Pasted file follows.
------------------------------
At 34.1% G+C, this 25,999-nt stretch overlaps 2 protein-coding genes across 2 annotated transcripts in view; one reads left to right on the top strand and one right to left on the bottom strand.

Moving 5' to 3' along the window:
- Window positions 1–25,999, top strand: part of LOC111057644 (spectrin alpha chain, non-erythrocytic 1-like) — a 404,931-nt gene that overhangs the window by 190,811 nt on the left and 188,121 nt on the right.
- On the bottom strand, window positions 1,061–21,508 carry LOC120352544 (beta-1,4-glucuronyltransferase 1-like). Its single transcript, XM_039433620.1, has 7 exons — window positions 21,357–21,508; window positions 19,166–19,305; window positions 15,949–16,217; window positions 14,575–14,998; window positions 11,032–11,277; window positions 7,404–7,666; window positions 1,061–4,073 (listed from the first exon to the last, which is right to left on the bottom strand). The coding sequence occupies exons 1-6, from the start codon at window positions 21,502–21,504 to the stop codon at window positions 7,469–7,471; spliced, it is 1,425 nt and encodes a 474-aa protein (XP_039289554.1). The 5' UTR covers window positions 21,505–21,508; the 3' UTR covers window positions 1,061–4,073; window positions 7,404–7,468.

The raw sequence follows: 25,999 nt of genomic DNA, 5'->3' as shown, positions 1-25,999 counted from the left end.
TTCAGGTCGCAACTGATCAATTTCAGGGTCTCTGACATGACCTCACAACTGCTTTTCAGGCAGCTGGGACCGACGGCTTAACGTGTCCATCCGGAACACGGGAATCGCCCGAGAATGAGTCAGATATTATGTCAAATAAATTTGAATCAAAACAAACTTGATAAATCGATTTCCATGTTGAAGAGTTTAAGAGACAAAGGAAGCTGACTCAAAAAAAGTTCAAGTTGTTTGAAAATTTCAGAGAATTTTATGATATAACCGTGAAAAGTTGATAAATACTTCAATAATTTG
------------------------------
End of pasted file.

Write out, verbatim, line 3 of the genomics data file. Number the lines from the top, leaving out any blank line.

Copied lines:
- Window positions 1–25,999, top strand: part of LOC111057644 (spectrin alpha chain, non-erythrocytic 1-like) — a 404,931-nt gene that overhangs the window by 190,811 nt on the left and 188,121 nt on the right.